Resurrection Lutheran Church, St Catharines
Behind the Veil
Rev. Kurt Lantz Transfiguration Exodus 34:29-35
January 29, 2022 Resurrection Lutheran Church St. Catharines, ON
Dear people in the shining light of Jesus,
Grace to you and peace from God our Father and the Lord Jesus Christ.
The traditional use of a veil is only rarely employed these days at weddings and funerals. The use of the veil is not to obscure the face completely, but to temper the appearance. It is not to disguise the features of the bride, but to highlight her beauty reserved most intimately for her husband. It is not to block out the face of the widow, but to confess that it bears the marks of grief.
In the Old Testament Reading for today (Exodus 34:29-35) we heard that Moses’ face shone after he spoke with the LORD on Mount Sinai, such that the people were afraid and ran away from him. He had to call them back so that he could speak to them what the LORD had spoken to him on the mountain. And then he would put a veil over his face until the next time the LORD spoke with him.
The veil was not a signal to the people that the glory of the LORD had left the face of Moses when it was covered. Rather, it confirmed for them that the LORD’s glory continued to shine on Moses’ face. Otherwise there would have been no need for a veil at all.
The Gospel Readings throughout the season of Epiphany reveal to us the radiant glory of the divine nature that is united to the human nature in the person of Jesus Christ of Nazareth: the foreign magi were drawn to worship Him by the leading of a star (Matthew 2:1-12); at His baptism the Holy Spirit descended upon Him visibly and the voice of God the Father from heaven announced Him to be His beloved and well-pleasing Son (Matthew 3:13-17); He changed water into wine at the wedding in Cana (John 2:1-11); He healed a leper with a touch and then the centurion’s servant without even going to the house (Matthew 8:5-13). These manifestations of the glory of God shone in the words and actions of Jesus that we might see His glory, “glory as of the only Son from the Father, full of grace and truth” (John 1:14).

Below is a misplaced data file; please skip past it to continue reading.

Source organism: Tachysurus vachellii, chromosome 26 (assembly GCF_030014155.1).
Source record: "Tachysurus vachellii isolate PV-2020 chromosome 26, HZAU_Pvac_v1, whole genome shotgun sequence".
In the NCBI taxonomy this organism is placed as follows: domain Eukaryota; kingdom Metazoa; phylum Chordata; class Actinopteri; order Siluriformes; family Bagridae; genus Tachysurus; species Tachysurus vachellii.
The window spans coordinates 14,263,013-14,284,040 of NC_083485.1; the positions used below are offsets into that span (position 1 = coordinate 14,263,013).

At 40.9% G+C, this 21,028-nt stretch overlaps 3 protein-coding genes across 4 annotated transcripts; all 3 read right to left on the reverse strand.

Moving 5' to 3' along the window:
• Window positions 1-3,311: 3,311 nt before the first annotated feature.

Peter, James, and John saw the glory of Jesus in a unique manner. Jesus was transfigured before their eyes while on a mountain, so that “His face shone like the sun and His clothes became white as light” (Matthew 17:2). Like the children of Israel seeing the face of Moses shining, the three disciples were terrified, particularly when they also heard the voice of the heavenly Father, and the cloud of glory overshadowed them (vv. 5-6).
Seeing also Moses and Elijah appear with Jesus brought to remembrance the way in which the LORD met with Moses on Mount Sinai in cloud and thunder and lightning (Exodus 19:16-20). Moses’ face shone because he had spoken with the LORD who was present in His glory. It was a reflected radiance. Jesus’ face shone because He is the LORD of glory. It was a revelation of His very nature, not reflected upon Him but emanating from Himself.